Thursday, November 27, 2008

Digital sales surpass CD sales at Atlantic Records

from - By Davie Barret
Atlantic Records has come out with an almost shocking, but somewhat predictable, statement recently, declaring that they get most of their revenue from digital sales, rather than from sales of CDs. This might be the crossroad every record company has feared since the digital music files have come out a decade ago.

It has always been a question of "when" rather than "if" digital sales will surpass traditional compact discs. Atlantic Records has declared that they get most of their revenue from digital music stores, like iTunes 
, and from selling ringtones for cell phones. The major record company has stated that this is a milestone that no other company has yet reached, as most than half of their winnings come from the digital, rather from CDs.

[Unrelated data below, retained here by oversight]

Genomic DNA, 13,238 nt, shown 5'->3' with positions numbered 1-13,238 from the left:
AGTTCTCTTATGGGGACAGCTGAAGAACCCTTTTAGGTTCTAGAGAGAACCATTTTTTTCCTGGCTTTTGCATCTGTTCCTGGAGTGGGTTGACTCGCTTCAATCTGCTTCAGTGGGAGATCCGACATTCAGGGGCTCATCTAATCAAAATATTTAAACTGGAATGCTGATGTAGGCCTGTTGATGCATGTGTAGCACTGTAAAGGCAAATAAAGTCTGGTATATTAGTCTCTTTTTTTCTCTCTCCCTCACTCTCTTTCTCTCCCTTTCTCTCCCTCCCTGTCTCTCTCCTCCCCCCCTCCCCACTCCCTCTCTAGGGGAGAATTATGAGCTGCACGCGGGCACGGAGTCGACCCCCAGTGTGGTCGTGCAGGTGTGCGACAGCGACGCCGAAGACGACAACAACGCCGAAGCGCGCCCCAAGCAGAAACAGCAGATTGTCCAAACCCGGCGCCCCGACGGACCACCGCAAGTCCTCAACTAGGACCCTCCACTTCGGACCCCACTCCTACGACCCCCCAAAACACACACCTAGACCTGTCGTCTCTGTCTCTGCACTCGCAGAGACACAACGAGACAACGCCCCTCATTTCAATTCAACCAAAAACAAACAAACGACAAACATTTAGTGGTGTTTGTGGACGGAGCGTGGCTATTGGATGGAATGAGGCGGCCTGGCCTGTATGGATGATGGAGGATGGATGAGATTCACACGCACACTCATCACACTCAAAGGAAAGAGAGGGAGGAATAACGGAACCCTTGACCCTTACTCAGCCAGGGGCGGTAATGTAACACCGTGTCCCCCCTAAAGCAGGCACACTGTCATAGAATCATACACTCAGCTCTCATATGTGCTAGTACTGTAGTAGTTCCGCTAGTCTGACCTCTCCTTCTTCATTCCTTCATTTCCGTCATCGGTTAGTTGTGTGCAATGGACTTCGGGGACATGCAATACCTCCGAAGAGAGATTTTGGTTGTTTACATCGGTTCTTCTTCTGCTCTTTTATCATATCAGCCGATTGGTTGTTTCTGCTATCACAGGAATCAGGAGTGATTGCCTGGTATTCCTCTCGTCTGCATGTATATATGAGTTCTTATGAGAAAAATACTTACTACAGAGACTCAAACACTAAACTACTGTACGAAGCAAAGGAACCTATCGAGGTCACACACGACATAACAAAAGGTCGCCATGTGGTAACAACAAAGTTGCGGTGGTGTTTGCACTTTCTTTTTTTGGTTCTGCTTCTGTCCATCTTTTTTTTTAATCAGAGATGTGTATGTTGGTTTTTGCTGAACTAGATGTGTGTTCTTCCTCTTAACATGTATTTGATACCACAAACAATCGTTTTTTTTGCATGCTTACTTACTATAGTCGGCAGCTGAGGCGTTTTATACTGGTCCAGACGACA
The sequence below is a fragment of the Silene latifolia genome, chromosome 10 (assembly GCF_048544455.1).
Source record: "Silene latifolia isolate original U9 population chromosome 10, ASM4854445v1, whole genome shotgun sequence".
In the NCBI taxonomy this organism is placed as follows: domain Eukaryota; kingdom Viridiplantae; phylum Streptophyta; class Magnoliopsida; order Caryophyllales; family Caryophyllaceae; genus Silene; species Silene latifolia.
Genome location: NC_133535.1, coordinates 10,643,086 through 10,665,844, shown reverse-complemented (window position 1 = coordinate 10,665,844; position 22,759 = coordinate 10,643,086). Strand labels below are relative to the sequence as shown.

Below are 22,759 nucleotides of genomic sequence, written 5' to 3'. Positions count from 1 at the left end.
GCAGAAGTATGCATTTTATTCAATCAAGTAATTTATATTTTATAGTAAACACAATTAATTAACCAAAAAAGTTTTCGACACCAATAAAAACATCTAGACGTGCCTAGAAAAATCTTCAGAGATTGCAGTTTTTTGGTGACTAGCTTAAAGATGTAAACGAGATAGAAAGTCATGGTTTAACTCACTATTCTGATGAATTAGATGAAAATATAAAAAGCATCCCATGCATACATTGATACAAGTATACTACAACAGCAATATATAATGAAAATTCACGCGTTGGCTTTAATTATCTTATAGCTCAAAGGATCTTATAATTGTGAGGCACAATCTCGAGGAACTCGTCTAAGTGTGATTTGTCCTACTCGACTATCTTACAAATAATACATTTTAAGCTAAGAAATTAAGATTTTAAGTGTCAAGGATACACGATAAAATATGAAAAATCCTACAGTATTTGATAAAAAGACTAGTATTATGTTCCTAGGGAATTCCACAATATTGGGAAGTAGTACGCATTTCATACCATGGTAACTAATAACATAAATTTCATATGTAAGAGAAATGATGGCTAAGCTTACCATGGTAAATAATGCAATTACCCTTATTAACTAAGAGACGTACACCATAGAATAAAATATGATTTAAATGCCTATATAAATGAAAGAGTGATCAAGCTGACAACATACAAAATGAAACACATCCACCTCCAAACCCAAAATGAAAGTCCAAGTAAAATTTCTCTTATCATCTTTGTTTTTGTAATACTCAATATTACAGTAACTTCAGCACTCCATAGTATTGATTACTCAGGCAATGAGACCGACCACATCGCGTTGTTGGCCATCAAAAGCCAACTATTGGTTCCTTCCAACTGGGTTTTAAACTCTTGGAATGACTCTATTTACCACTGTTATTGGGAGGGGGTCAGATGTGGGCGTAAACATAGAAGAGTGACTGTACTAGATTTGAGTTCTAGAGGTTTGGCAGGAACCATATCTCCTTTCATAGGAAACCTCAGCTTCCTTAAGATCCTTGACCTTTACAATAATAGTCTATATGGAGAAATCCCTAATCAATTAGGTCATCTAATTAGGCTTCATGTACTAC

On the other hand, analysts don't think that overall, digital music will surpass CD's by the end of 2011 and that Atlantic's statement is really a thing other record companies should take in consideration.

This is important as the change to digital is unavoidable and preparations must be made. This transition poses some problems in terms of how much the record companies will profit. Until now a CD contained a full album, several songs, which the buyer purchased when paying for the CD. With digital music, the consumer has the option to choose what songs to pick, making prices, inevitably, drop.

Solutions can be found of course, like concentrating more on concert tickets and tour merchandise and even promoting bands and artists through the Internet and other new media mediums.

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